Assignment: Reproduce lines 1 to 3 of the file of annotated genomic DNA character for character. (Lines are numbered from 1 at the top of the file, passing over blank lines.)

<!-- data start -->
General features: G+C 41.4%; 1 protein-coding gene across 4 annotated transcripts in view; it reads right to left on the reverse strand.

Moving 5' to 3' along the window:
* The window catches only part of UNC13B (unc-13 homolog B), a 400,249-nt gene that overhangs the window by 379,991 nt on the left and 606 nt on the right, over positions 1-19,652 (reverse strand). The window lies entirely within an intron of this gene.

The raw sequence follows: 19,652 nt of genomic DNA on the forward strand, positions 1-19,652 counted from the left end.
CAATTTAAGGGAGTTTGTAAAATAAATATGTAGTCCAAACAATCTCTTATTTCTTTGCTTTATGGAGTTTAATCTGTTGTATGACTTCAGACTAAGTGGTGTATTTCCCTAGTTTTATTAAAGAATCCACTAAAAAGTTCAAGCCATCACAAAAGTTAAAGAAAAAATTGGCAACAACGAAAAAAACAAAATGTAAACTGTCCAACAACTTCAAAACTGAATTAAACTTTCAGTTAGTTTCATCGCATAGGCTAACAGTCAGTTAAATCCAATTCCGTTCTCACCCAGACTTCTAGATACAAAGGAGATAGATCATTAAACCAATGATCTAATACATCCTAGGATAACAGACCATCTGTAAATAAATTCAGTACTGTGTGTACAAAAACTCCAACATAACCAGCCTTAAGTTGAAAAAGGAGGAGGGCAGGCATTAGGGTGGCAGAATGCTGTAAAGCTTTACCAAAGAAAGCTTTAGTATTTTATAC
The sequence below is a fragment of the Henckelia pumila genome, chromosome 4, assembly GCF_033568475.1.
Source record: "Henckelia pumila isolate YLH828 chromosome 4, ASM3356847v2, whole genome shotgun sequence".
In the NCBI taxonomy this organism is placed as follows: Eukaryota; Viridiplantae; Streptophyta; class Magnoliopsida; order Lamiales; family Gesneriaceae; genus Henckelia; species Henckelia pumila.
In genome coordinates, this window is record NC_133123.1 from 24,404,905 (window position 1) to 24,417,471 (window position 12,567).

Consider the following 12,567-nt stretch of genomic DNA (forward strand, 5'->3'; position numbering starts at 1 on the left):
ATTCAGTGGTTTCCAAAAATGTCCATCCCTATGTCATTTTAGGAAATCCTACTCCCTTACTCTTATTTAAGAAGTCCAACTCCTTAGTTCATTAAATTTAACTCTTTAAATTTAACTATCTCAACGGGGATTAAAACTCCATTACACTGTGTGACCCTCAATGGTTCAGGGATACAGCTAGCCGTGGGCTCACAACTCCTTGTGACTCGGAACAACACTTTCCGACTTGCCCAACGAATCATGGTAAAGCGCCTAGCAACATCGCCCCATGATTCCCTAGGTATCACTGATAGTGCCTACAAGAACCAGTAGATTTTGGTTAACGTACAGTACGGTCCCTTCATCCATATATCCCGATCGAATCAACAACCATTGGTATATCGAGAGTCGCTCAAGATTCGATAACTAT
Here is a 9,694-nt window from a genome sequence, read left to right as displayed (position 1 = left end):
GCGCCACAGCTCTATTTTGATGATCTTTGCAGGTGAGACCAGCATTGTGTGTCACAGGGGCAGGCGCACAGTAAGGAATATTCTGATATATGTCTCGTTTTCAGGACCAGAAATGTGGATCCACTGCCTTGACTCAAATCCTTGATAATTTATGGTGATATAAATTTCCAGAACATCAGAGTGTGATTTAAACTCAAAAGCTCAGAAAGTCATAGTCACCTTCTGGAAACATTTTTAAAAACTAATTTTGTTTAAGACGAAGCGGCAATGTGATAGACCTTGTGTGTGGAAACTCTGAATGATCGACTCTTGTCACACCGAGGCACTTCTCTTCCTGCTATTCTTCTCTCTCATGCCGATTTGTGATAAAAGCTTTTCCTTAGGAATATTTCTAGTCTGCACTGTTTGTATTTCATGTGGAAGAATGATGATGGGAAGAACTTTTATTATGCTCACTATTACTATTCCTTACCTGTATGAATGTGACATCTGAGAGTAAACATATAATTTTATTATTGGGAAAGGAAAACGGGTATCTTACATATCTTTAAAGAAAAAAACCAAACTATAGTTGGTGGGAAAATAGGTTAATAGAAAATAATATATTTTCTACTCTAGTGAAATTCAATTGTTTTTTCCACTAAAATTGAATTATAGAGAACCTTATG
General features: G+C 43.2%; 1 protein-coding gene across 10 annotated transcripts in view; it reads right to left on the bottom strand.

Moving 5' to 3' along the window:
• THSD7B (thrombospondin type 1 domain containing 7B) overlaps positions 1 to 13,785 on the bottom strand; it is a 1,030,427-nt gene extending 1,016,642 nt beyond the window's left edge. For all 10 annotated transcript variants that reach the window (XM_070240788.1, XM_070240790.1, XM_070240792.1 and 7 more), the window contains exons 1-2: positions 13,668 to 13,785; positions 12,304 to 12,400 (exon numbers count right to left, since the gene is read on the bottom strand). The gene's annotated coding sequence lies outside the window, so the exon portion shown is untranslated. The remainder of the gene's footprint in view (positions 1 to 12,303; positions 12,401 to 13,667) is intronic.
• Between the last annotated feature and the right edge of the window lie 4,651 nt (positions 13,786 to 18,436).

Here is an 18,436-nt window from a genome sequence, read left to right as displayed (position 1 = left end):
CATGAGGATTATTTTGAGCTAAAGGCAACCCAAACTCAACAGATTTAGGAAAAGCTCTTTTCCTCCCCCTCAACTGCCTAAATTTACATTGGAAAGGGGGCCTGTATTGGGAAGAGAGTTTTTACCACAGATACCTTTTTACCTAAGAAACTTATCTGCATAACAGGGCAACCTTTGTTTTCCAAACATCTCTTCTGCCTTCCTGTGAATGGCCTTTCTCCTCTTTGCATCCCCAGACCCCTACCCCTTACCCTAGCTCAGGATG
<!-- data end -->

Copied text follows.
General features: G+C 41.4%; 1 protein-coding gene across 4 annotated transcripts in view; it reads right to left on the reverse strand.

Moving 5' to 3' along the window:
* The window catches only part of UNC13B (unc-13 homolog B), a 400,249-nt gene that overhangs the window by 379,991 nt on the left and 606 nt on the right, over positions 1-19,652 (reverse strand). The window lies entirely within an intron of this gene.